What is Atrial Flutter?
Typical atrial flutter (AFL) results from a single “short-circuit” in the right atrium. This short-circuit causes the atria to beat at about 300 beats per minute while the lower chamber of the heart (the ventricles) beat at a slower rate (often 75 to 150 beats per minute).
Like atrial fibrillation, atrial flutter occurs most commonly in elderly patients and those with other types of heart disease. It also can cause a wide variety of symptoms and increase the risk of developing a stroke. Treatment options include various types of medications as well as catheter ablation, which cures the problem in most patients. Less commonly, a patient may have atypical atrial flutter which results from a short circuit in an unusual location like the left atrium or near scar tissue.
What causes AFL?
The heart beats in response to an electrical signal that originates in the sinus node, a grouping of cells that live in the upper right chamber of the heart (right atrium). After leaving the right atrium, this electrical signal travels to the left atrium where both chambers are instructed to pump blood into the right and left ventricles, the lower chambers of the heart.
The signal then slows briefly in the atrioventricular node to allow the lower heart chambers to fill with blood. It then passes through the ventricles to prompt the flow of blood out of the heart to the body.
Normally, the heart beats 60 to 100 times per minute. Sometimes, the electrical signal becomes stuck on repeat in the right atrium. This increases the heart rate up to 300 beats per minute.
There are several factors that increase the risk of developing an atrial flutter. These include:
- High blood pressure
- Lung disease, including emphysema
- Congenital heart disease
- Congestive heart failure
- History of heart attack or heart surgery
- Rheumatic valve disease
- Thyroid disease
What does Atrial Flutter feel like?
A person who is experiencing atrial flutter may experience no symptoms at all, or may feel as though “something isn’t right.” Patients with this heart rhythm problem often report that they frequently feel fatigued and have no energy. When they do engage in physical activity, they quickly feel short of breath.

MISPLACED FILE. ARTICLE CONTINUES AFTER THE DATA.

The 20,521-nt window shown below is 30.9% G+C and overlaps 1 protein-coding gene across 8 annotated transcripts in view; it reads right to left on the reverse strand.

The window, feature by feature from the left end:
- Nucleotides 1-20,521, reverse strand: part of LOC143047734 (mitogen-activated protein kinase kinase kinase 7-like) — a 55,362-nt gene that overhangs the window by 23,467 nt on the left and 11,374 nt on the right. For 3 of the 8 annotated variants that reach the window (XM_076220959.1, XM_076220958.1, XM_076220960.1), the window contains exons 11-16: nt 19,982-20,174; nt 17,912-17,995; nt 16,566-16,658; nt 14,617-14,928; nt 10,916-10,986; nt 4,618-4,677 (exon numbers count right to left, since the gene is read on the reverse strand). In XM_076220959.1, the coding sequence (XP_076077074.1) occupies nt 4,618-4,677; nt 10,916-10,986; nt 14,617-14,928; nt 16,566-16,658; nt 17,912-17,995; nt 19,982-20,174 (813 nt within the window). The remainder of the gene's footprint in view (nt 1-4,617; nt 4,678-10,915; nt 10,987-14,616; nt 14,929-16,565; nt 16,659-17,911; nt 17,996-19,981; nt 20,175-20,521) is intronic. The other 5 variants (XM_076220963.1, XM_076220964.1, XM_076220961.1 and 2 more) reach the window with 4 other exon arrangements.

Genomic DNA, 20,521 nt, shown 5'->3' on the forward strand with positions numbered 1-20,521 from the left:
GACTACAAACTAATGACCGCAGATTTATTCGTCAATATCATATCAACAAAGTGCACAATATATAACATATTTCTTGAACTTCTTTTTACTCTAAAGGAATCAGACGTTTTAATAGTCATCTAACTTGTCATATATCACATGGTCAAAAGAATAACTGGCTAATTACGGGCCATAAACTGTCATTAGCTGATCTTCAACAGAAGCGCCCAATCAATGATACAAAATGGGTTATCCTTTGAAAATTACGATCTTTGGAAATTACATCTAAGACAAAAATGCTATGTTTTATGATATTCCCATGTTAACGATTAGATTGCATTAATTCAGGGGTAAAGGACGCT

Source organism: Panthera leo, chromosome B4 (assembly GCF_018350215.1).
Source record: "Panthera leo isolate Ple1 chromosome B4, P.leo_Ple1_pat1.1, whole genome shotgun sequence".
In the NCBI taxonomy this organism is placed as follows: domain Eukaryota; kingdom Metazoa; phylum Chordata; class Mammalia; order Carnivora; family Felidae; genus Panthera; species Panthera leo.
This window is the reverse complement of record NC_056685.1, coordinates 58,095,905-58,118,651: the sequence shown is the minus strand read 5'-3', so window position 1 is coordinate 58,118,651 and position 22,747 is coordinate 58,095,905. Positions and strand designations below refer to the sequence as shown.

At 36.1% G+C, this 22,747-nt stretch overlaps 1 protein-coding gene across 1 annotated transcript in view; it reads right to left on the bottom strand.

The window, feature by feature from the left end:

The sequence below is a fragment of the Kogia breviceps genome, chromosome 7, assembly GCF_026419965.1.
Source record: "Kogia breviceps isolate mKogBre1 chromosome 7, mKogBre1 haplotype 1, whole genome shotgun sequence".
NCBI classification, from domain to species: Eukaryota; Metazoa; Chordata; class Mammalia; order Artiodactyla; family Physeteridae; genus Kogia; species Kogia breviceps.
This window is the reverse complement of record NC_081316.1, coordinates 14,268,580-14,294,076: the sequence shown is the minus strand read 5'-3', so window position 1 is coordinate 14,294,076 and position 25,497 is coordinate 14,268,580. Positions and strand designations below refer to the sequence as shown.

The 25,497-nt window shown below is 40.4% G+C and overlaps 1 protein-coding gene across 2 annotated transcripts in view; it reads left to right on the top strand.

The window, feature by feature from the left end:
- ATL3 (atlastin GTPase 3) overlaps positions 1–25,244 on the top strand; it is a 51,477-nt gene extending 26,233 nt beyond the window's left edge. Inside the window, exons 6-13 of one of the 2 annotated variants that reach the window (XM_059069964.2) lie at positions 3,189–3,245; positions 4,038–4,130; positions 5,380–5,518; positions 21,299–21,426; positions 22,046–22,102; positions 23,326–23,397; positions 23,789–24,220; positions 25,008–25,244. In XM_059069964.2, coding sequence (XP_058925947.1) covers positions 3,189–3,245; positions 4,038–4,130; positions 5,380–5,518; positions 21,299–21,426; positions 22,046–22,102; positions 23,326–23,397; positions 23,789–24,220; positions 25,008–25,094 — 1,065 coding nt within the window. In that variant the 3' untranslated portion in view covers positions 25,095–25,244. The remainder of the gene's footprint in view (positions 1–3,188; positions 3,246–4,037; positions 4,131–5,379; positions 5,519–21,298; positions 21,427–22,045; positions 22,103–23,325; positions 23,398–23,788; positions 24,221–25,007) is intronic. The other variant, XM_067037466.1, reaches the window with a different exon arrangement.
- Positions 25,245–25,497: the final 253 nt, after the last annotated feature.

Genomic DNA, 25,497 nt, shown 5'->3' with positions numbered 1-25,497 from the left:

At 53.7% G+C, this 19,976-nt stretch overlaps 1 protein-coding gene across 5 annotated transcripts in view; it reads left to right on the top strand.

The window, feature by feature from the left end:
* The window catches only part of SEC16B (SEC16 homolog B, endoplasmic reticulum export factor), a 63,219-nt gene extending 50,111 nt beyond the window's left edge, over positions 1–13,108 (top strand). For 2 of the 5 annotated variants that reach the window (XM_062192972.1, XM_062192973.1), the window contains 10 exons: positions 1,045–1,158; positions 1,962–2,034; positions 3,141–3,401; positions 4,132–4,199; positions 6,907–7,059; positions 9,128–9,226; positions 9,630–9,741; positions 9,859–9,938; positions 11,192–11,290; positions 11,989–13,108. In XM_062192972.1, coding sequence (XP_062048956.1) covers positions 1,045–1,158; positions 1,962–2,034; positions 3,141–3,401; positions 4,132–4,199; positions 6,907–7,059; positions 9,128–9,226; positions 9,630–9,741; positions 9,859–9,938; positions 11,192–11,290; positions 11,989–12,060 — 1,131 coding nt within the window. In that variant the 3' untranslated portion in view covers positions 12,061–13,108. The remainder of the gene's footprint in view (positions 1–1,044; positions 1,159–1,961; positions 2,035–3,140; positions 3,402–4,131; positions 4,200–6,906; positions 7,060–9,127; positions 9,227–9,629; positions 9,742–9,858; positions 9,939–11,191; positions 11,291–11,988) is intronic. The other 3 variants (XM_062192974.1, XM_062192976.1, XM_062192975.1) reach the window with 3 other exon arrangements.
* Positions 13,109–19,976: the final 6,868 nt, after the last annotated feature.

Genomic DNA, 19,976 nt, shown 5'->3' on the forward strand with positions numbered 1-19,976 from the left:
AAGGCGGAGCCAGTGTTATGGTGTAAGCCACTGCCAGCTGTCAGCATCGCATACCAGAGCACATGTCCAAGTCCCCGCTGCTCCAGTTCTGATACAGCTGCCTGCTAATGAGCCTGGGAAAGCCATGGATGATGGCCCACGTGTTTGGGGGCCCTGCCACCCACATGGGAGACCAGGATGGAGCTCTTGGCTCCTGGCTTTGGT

Symptoms of Atrial Flutter
Rapid heart rate may be the most obvious symptom of atrial flutter. Additional signs include:
- Heart palpitations, a sensation of fluttering or heart pounding
- Chest tightness or pain
- Low blood pressure
- Lightheadedness, dizziness, or fainting
- Shortness of breath
Atrial Flutter vs Atrial Fibrillation
These two conditions often coincide as they share various clinical factors such as prior heart surgery or heart disease, stress, hypertension, and other physical conditions. There are two important ways in which atrial flutter and atrial fibrillation differ:
- Fibrillating atria beat at a very rapid pace, resulting in quivering without full contraction.
- Fibrillation occurs in a highly-irregular rhythm.
- Fluttering atria beat fast but in a regular rhythm.
Treatment for Atrial Flutter
The objective of treatment for atrial flutter revolves around slowing the heart rate and bringing the heart into a natural rhythm directed by the sinus node. This may be achieved with:
- Medication. Several heart medications, such as beta-blockers, have been developed to address atrial flutter and fibrillation. Some medications thin the blood, thereby reducing the risk of blood clots, some promote a normal sinus rhythm.
- Electrical cardioversion may be performed to convert the hearts abnormal rhythm to normal sinus rhythm.
- Radiofrequency ablation may be recommended for the conversion of abnormal rhythm to normal sinus rhythm.
"Dr. Smith performed an ablation on my mom after months of getting the runaround from other doctors. He heard her case, understood how desperately she needed her procedure, and wasted no time helping her. His bedside manner is calm and reassuring, and his compassion is so tangible. Many, many thanks to Dr. Smith and his group for taking such immediate and thorough care of my mother during her health struggles!"
- LE Rogers
Ablation Therapy for Atrial Flutter
How serious is AFL?
Because atrial flutter prevents the full contraction of the atria, the ventricles do not receive the full amount of blood needed. Slower-moving blood may stagnate in one of the chambers or blood vessels of the heart, allowing blood clots to form. Blood clots may dislodge and travel to the brain or body, causing an event such as a stroke. The insufficient movement of blood through the heart also deprives the body of essential oxygenation and nutrients, which could ultimately lead to heart failure.
AFL can also cause atrial fibrillation, which is the most common type of abnormal heart rhythm.
Can you prevent Atrial Flutter?
Studies suggest that atrial flutter, like all heart disease, is largely affected by lifestyle habits including tobacco and alcohol consumption, sleep, stress, and diet and exercise habits. Therefore, patients who are interested in decreasing their risk for cardiac conditions and events like atrial flutter are encouraged to develop habits that support heart health. These include eating a heart-healthy diet that is low in sodium and also low in sugar. Regular exercise, even moderate walking several days a week, provides cardiovascular benefits by increasing heart rate and moving blood more quickly through the body. Exercise is also a valuable stress-management strategy that can elevate good hormones and decrease stress hormones such as cortisol.